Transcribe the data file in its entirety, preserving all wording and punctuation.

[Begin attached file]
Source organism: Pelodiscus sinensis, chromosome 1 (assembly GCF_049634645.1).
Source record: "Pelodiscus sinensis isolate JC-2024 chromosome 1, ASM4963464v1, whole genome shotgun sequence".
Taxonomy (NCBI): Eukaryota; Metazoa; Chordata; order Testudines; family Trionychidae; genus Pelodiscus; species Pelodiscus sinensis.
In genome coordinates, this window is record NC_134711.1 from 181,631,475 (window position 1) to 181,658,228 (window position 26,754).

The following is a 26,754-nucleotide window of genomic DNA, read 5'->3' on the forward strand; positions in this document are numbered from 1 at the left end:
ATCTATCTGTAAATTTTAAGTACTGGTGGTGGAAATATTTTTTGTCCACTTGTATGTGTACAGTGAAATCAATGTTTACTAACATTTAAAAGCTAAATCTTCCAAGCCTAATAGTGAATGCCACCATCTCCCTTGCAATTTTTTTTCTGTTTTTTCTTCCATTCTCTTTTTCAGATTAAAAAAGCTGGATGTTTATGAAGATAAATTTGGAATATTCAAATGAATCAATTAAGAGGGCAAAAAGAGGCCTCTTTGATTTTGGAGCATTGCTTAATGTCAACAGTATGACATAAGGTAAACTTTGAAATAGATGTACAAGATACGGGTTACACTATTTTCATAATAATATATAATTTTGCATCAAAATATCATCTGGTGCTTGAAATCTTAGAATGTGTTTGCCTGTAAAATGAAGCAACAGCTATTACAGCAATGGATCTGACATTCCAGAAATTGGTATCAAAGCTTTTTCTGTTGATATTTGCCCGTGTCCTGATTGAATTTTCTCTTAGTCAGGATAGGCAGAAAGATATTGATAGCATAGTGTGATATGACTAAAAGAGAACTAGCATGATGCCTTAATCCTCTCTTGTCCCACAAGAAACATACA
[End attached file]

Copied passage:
Source organism: Pelodiscus sinensis, chromosome 1 (assembly GCF_049634645.1).
Source record: "Pelodiscus sinensis isolate JC-2024 chromosome 1, ASM4963464v1, whole genome shotgun sequence".
Taxonomy (NCBI): Eukaryota; Metazoa; Chordata; order Testudines; family Trionychidae; genus Pelodiscus; species Pelodiscus sinensis.
In genome coordinates, this window is record NC_134711.1 from 181,631,475 (window position 1) to 181,658,228 (window position 26,754).

The following is a 26,754-nucleotide window of genomic DNA, read 5'->3' on the forward strand; positions in this document are numbered from 1 at the left end:
ATCTATCTGTAAATTTTAAGTACTGGTGGTGGAAATATTTTTTGTCCACTTGTATGTGTACAGTGAAATCAATGTTTACTAACATTTAAAAGCTAAATCTTCCAAGCCTAATAGTGAATGCCACCATCTCCCTTGCAATTTTTTTTCTGTTTTTTCTTCCATTCTCTTTTTCAGATTAAAAAAGCTGGATGTTTATGAAGATAAATTTGGAATATTCAAATGAATCAATTAAGAGGGCAAAAAGAGGCCTCTTTGATTTTGGAGCATTGCTTAATGTCAACAGTATGACATAAGGTAAACTTTGAAATAGATGTACAAGATACGGGTTACACTATTTTCATAATAATATATAATTTTGCATCAAAATATCATCTGGTGCTTGAAATCTTAGAATGTGTTTGCCTGTAAAATGAAGCAACAGCTATTACAGCAATGGATCTGACATTCCAGAAATTGGTATCAAAGCTTTTTCTGTTGATATTTGCCCGTGTCCTGATTGAATTTTCTCTTAGTCAGGATAGGCAGAAAGATATTGATAGCATAGTGTGATATGACTAAAAGAGAACTAGCATGATGCCTTAATCCTCTCTTGTCCCACAAGAAACATACA